Sales, inventories, and real interest rates: A century of stylized facts

Author name: 
Benati L
Lubik TA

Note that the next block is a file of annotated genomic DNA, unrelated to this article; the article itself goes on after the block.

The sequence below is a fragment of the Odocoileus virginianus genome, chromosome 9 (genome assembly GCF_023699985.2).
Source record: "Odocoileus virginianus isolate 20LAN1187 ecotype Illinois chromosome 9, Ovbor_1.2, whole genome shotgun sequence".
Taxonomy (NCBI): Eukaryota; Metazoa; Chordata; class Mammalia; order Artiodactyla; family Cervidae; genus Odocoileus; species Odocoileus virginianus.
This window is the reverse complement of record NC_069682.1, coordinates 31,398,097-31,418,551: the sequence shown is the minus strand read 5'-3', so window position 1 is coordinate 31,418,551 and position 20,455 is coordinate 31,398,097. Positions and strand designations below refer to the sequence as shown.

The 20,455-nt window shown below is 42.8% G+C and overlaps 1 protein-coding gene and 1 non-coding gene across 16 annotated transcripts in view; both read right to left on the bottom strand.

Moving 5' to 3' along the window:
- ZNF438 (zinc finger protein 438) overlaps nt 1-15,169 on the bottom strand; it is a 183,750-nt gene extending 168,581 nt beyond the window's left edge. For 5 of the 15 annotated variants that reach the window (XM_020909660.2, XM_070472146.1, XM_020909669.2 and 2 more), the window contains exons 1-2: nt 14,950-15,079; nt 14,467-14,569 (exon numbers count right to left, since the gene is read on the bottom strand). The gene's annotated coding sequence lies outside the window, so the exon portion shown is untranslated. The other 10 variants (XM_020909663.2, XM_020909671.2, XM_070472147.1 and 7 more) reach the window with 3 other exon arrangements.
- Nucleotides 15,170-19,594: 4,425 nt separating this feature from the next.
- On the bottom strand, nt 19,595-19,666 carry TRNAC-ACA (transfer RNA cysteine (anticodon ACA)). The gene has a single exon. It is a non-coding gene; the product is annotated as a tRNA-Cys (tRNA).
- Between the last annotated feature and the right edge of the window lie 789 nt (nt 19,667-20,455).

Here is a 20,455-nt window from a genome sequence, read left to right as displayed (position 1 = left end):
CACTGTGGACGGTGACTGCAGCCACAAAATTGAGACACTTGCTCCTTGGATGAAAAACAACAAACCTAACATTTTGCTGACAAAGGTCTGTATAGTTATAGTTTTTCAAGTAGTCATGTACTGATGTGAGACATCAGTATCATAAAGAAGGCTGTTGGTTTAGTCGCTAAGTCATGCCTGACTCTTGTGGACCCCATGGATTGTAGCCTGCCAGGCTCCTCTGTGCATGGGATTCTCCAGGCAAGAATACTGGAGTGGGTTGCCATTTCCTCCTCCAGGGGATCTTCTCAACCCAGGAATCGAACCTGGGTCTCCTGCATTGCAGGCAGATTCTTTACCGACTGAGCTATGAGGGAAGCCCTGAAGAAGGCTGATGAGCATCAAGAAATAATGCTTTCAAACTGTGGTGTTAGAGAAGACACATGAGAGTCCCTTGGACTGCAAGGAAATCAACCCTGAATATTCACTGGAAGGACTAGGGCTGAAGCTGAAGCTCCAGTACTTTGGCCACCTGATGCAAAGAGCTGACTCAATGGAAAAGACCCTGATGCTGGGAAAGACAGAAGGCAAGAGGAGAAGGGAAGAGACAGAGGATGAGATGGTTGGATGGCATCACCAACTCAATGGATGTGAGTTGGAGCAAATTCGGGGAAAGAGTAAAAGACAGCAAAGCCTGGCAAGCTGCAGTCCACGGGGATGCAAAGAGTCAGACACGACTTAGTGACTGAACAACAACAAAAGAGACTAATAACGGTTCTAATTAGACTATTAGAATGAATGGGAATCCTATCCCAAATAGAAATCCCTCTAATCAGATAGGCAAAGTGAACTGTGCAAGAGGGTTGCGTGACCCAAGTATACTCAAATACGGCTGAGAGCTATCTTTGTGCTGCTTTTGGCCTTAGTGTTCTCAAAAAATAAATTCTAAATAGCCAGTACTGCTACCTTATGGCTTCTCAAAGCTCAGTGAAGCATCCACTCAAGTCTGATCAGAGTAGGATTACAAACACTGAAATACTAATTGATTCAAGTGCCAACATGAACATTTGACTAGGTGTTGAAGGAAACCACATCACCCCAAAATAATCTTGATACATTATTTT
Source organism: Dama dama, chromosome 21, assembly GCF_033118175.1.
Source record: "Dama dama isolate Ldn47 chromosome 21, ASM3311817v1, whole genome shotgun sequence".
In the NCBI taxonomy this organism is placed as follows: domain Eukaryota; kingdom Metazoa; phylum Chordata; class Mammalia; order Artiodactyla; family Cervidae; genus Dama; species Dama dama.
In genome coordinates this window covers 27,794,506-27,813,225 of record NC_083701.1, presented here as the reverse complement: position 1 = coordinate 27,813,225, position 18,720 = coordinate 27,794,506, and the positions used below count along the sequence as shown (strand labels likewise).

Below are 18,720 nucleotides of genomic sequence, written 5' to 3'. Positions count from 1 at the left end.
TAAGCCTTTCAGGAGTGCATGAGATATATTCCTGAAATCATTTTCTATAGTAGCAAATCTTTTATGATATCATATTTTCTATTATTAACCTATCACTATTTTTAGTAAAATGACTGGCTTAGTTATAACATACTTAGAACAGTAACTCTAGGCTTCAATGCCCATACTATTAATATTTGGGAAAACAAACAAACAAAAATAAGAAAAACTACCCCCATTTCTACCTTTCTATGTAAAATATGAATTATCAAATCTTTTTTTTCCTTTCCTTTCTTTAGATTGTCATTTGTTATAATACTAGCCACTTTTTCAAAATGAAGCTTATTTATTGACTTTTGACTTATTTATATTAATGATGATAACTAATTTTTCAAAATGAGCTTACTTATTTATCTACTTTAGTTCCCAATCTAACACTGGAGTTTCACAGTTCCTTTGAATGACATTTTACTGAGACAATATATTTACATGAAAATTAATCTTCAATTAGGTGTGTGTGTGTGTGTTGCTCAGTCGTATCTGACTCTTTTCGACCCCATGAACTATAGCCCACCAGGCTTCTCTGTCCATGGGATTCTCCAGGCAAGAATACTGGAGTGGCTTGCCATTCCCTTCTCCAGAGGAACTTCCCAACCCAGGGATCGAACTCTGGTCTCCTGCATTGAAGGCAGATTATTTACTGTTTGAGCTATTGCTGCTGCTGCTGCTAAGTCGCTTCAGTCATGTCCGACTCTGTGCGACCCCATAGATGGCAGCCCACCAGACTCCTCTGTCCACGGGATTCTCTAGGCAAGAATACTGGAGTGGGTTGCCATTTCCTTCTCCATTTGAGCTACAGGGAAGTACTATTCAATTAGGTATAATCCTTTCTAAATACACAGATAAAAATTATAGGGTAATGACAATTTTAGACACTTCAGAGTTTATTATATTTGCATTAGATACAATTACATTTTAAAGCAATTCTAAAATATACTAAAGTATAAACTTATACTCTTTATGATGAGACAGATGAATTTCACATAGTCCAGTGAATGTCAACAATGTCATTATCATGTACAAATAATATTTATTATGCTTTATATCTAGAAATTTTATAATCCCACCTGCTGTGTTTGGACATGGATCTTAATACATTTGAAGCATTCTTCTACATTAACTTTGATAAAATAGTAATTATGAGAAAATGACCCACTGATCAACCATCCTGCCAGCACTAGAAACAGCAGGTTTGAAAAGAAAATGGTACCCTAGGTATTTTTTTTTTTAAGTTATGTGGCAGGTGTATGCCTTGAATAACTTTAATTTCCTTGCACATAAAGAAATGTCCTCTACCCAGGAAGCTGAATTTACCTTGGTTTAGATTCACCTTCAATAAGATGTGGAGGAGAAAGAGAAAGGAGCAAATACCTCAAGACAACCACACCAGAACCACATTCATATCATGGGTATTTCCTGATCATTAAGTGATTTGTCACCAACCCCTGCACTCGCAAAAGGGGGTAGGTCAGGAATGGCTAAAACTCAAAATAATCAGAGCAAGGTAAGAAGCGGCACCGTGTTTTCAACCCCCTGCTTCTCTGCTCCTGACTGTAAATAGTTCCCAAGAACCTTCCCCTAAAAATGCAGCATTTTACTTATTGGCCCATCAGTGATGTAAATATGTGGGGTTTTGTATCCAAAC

We use Bayesian time-varying parameters structural VARs with stochastic volatility to investigate changes in both the reduced-form and the structural correlations between business inventories and either sales growth or the real interest rate in the United States during both the interwar and the post-WWII periods. We identify four structural shocks by combining a single long-run restriction to identify a permanent output shock as in Blanchard and Quah (1989), with three sign restrictions to identify demand- and supply-side transitory shocks. We produce several new stylized facts which should inform the development of new models of inventories. In particular, we show that (i ) during both the interwar and the post-WWII periods, the structural correlation between inventories and the real interest rate conditional on identified interest rate shocks is systematically positive; (ii ) the reduced-form correlation between the two series is positive during the post-WWII period, but in line with the predictions of theory it is robustly negative during the interwar era; and (iii ) during the interwar era, the correlations between inventories and either of the two other series exhibits a remarkably strong co-movement with output at the business-cycle frequencies.

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